|Image by Stuart Miles at FreeDigitalPhotos.net|
So, why does it matter what a person sells? It matters because some assets can be protected in a bankruptcy and others cannot. So if a people cannot prevent bankruptcy with the property they own, I suggest it is better to save the things that can be protected in the bankruptcy.
The main asset and easiest asset to tap is usually a retirement account. Retirement accounts can be substantial. The problem with withdrawing money early is the cost to do it. First a person probably needs to pay the taxes on the money. Then they must pay a penalty. Usually, a person who withdraws $4,000 from his or her retirement account keeps only about $2,200 in cash. The rest is consumed by taxes and penalties. In bankruptcy, this money is usually 100% safe.
Some equity in homes can be protected. Investment property may not be safe from the trustee. This is an area of consideration as a source funding people use. Home equity loans and second mortgages take equity out of your home. Once you use your property as collateral for a loan, it will probably need to be paid. By maxing out your home, a person uses value he or she could have protected in bankruptcy.
The recent event that caused me to consider this topic was a recent consultation. I met with a woman who started having financial trouble a couple years ago after a major illness, which resulted in temporary disability and long term limitations on her ability to work. When she entered her financial downturn, she had a decent retirement fund, a home and a rental property with several apartments and a commercial space.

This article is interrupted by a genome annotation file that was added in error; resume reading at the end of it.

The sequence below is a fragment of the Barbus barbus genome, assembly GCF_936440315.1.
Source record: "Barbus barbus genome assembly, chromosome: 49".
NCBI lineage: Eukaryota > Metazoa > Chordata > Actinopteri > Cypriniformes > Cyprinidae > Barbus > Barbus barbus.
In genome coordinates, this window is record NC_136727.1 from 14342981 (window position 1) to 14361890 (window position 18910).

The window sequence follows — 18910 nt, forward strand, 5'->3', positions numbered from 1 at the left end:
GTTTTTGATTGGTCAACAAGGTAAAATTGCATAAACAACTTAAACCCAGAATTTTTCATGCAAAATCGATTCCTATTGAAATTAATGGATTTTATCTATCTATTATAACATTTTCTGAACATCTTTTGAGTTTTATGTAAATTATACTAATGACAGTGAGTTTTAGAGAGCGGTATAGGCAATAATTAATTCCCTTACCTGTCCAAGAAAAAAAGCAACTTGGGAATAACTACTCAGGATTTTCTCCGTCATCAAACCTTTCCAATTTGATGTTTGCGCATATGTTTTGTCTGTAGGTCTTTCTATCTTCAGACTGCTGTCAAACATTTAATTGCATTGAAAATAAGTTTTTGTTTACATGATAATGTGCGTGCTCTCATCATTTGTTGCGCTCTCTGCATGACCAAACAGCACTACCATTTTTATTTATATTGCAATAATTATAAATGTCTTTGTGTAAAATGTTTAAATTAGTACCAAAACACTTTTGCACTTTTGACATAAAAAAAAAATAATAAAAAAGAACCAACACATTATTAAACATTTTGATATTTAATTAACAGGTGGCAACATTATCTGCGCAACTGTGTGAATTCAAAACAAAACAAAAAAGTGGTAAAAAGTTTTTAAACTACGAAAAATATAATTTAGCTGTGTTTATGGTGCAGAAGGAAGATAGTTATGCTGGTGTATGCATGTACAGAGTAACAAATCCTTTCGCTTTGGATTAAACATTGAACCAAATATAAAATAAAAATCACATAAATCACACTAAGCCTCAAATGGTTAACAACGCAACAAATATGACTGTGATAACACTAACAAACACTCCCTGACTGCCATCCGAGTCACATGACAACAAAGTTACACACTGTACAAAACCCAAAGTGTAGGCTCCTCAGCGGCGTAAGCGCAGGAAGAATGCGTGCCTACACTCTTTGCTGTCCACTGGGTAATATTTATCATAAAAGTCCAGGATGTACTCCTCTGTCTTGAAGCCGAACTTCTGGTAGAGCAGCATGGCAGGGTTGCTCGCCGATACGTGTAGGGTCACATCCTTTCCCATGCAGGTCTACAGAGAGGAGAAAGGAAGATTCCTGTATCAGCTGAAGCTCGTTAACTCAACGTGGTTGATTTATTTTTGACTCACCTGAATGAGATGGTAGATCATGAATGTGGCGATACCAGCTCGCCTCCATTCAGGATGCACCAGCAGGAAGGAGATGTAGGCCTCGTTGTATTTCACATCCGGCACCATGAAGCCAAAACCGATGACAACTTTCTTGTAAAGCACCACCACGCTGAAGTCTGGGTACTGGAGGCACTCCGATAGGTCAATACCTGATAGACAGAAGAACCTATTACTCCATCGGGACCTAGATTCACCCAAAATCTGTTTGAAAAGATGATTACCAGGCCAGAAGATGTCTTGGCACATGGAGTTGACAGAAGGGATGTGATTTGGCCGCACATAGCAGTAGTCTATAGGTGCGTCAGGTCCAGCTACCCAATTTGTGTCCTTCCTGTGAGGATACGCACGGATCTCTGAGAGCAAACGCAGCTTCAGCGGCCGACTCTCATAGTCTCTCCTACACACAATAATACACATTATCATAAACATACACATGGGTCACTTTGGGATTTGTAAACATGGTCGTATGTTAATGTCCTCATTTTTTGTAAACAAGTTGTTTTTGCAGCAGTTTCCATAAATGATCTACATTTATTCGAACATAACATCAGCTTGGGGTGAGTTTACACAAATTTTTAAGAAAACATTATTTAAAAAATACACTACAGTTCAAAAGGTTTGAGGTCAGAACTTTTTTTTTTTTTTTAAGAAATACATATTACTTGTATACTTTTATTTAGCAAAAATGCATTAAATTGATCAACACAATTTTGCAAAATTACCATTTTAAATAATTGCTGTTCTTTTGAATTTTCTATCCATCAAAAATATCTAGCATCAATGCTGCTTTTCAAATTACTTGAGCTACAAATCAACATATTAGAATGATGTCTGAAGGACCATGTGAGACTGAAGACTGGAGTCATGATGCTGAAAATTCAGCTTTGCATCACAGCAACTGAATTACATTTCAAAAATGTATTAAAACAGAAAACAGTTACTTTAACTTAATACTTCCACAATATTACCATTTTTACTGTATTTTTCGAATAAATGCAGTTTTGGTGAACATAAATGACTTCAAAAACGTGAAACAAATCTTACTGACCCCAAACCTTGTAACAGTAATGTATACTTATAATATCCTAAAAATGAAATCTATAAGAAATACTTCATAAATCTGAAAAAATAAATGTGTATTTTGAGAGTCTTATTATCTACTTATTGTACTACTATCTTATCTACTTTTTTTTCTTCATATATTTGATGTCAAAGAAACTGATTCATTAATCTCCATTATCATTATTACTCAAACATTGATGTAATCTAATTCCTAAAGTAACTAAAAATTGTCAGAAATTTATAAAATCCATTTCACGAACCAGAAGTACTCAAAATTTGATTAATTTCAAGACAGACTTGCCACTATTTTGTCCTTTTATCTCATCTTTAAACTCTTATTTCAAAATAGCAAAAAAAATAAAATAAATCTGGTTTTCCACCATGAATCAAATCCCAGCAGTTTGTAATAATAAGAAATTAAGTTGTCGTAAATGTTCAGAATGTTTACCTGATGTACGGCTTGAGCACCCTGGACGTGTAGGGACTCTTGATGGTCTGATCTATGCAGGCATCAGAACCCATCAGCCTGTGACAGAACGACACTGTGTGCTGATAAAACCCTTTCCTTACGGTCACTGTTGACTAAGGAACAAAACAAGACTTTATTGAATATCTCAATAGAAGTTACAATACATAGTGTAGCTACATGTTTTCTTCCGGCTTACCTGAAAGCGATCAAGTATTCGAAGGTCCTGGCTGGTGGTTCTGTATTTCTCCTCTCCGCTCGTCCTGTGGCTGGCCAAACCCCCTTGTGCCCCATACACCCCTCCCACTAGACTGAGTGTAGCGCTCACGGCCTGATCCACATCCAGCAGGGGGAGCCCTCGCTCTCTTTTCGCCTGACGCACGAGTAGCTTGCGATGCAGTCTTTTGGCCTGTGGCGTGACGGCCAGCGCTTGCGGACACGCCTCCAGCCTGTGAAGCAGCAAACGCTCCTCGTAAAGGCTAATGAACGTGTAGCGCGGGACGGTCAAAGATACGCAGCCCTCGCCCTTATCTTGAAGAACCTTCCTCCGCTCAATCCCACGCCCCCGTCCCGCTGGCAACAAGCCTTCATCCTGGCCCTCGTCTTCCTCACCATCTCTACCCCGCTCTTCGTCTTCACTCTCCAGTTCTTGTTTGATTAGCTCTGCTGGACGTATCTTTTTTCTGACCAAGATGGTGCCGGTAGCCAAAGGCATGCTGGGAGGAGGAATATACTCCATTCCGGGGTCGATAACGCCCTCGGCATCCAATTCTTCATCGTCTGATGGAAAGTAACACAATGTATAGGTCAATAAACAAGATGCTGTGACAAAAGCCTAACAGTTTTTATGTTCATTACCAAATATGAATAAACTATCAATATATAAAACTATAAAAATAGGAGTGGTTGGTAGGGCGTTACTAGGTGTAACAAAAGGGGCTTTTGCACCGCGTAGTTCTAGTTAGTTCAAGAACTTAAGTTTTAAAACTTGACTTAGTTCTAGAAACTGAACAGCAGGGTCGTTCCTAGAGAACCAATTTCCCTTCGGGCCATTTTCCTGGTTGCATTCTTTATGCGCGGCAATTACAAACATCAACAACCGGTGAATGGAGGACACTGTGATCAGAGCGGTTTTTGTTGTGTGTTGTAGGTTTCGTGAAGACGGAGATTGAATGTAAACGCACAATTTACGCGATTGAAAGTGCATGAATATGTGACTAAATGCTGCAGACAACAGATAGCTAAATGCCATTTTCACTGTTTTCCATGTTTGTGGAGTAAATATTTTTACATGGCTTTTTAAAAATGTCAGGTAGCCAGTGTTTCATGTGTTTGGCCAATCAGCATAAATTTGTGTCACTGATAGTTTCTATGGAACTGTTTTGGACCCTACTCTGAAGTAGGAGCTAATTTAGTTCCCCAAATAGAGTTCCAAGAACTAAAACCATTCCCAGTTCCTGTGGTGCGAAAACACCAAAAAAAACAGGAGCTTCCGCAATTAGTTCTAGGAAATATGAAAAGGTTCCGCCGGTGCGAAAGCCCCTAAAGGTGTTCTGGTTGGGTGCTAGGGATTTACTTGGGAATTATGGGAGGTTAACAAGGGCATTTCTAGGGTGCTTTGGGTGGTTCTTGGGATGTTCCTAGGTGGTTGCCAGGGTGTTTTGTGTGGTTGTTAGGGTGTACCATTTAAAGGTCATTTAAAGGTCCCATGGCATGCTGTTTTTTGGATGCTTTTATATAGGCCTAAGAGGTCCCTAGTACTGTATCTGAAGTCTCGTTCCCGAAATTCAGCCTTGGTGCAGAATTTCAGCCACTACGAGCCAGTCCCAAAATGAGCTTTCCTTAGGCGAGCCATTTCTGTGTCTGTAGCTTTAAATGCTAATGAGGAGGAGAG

Like many people, the first asset she liquidated was her retirement fund. She spent that down to zero. Then she worked looked into a home equity loan and mortgage modification. That wasn't working and she was in fear of foreclosure. Meanwhile, her rental property was earning enough to pay for itself and even giving a small return.
If I could have met with her before she started doing anything, I think I would have reserved the retirement money, discussed the potential sale of the home, and explore the possibility of moving into an apartment in the rental property making it her home. That may have been a complete solution ... and maybe not.
I do not know if this would have worked. My point is, I did not get the impression this option or any other options were considered. Dealing with debt can be complex. Planning earlier may be able to help to minimize the damage.
If you want assistance, legal representation, or just want to know more about Mark M. Medvesky or Wells, Hoffman, Holloway & Medvesky LLP, check out our website at www.whhmlaw.com.
#bankruptcy #Chapter7 #Chapter13 #MontgomeryCounty #lawfirm #BucksCounty #Pennsylvania